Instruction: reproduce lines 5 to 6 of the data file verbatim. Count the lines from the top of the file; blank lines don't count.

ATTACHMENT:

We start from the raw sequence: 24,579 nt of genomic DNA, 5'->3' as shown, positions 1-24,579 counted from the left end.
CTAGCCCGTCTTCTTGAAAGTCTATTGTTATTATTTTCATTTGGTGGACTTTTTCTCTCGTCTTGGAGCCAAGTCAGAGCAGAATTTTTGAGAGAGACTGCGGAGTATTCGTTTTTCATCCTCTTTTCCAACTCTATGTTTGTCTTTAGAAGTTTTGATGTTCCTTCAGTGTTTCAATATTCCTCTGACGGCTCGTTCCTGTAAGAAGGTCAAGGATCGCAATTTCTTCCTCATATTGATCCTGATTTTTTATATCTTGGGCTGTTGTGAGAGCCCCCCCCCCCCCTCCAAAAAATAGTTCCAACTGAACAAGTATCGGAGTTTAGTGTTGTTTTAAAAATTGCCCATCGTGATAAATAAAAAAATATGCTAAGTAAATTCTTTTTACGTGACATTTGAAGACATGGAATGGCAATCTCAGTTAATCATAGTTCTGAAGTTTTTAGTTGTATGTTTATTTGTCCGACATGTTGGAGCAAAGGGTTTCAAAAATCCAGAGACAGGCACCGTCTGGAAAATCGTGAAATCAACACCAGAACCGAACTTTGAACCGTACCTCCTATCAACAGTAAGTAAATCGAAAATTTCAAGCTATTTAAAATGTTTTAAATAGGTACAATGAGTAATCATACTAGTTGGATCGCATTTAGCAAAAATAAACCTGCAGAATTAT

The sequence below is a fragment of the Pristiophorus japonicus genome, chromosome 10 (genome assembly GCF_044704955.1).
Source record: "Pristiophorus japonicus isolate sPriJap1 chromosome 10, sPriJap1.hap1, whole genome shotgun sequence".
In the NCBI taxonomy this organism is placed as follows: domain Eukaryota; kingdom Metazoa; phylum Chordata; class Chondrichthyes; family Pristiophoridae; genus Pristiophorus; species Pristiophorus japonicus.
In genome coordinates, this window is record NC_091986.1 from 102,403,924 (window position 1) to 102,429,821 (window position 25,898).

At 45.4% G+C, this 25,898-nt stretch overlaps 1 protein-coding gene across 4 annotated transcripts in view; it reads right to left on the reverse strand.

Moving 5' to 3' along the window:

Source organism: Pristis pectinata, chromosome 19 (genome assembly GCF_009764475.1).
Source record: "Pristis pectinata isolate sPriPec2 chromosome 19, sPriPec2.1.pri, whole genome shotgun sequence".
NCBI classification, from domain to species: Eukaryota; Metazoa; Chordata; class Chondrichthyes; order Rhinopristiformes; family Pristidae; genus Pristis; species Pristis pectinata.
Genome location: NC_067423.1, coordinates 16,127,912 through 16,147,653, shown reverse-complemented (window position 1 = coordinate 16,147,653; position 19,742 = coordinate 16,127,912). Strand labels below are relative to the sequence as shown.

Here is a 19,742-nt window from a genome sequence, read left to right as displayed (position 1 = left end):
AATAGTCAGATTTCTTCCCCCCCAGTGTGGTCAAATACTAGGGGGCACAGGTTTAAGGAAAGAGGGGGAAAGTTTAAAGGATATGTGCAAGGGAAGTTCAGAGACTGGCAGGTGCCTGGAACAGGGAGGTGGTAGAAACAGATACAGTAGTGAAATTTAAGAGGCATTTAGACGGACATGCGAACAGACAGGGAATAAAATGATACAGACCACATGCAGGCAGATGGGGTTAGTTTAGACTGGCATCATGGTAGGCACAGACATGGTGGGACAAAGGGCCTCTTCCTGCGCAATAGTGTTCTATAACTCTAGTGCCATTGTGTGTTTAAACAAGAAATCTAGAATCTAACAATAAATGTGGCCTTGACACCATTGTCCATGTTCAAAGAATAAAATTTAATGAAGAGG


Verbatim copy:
In the NCBI taxonomy this organism is placed as follows: domain Eukaryota; kingdom Metazoa; phylum Chordata; class Chondrichthyes; family Pristiophoridae; genus Pristiophorus; species Pristiophorus japonicus.
In genome coordinates, this window is record NC_091986.1 from 102,403,924 (window position 1) to 102,429,821 (window position 25,898).